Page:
Whatever he suggests as an alternative will probably happen later when the right to dissent is more sharply limited. Then no one will dare point out the transparent contradictions in the above material.

Note: Boudry fronted a Sokal-style hoax on a theology conference in 2012. We’ll let the UK’s new humanists tell it:

As Boudry, who is a a research fellow in the Department of Philosophy and Moral Sciences at Ghent University, explained in an email to [Jerry] Coyne, he “wrote a spoof abstract full of theological gibberish (Sokal-style) and submitted it to two theology conferences, both of which accepted it right away”.

His abstract, entitled “The Paradoxes of Darwinian Disorder. Towards an Ontological Reaffirmation of Order and Transcendence” and published under the pseudonym Robert A. Maundy, was even published in the program for the Reformational Philosophy conference held at VU University in Amsterdam last year. And to cap it all off, the fake Dr Maundy hailed from the non-existent College of the Holy Cross in Reno, Nevada.

One hardly envies the distinctions of the scholars Boudry could so easily fool.

He may be coming up against a more astute and hardened lot in the ID community.

By the way, for what it is worth, methodological naturalism is either methodological atheism or else nothing. To he extent that it constrains what one is permitted to observe or discuss, it is a dead hand on the scale.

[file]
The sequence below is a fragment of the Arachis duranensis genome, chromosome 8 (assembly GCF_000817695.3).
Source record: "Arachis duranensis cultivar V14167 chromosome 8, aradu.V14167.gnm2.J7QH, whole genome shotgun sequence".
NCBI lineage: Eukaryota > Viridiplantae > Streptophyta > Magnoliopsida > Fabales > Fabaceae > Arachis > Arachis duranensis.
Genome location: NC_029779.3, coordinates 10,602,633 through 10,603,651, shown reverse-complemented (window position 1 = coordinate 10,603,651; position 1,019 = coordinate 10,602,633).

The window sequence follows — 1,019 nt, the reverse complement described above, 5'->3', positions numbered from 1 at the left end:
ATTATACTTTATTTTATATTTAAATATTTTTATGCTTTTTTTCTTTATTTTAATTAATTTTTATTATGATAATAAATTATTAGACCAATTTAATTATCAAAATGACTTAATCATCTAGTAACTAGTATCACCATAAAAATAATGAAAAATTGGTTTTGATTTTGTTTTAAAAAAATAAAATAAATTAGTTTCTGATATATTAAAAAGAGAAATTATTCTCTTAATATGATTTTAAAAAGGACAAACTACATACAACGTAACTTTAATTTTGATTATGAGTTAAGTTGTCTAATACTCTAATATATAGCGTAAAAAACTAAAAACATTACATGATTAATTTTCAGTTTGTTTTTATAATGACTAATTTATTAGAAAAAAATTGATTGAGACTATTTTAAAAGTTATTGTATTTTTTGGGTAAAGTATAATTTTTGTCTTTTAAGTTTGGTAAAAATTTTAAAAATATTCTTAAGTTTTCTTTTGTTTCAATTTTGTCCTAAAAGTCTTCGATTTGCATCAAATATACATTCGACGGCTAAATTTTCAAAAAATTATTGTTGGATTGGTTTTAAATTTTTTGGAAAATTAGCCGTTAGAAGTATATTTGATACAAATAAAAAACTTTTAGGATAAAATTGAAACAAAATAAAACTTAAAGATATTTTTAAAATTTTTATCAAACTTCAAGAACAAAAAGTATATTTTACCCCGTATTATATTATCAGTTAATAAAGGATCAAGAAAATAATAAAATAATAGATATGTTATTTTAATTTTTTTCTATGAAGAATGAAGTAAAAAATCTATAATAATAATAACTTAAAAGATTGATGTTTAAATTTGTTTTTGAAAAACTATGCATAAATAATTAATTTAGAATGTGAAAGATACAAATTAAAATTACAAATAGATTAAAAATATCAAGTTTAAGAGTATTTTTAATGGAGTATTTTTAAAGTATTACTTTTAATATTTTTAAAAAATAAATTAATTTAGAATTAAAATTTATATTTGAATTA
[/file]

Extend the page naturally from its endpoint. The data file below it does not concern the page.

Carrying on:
Hat tip: Pos-Darwinista

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2 Replies to “Belgian philosopher Maarten Boudry thinks methodological naturalism doesn’t achieve its goals

  1. 1
    awstar says:

    Science educators should not equate evolution with atheism, but neither should they pretend that the conflict between science and religion is wholly imaginary.

    To be logically consistent (i.e. honest), shouldn’t he point out that “Science educators should not equate Intelligent Design with theism, much less, creationism” as well?

  2. 2

    The “Sokal affair” has been replicated with some scientific conferences and in other contexts (https://en.wikipedia.org/wiki/Sokal_affair#Similar_incidents). So any inferences based on the Boudry study that religious academics are more gullible than average is unwarranted. Also consider the number of scientific papers that have been retracted recently, as well as cases of outright fraud being found. Not to mention the volume of scientific findings that have been found not to be replicable (http://www.economist.com/news/.....physicians).

    Romans 2:1 You, therefore, have no excuse, you who pass judgment on someone else, for at whatever point you judge another, you are condemning yourself, because you who pass judgment do the same things.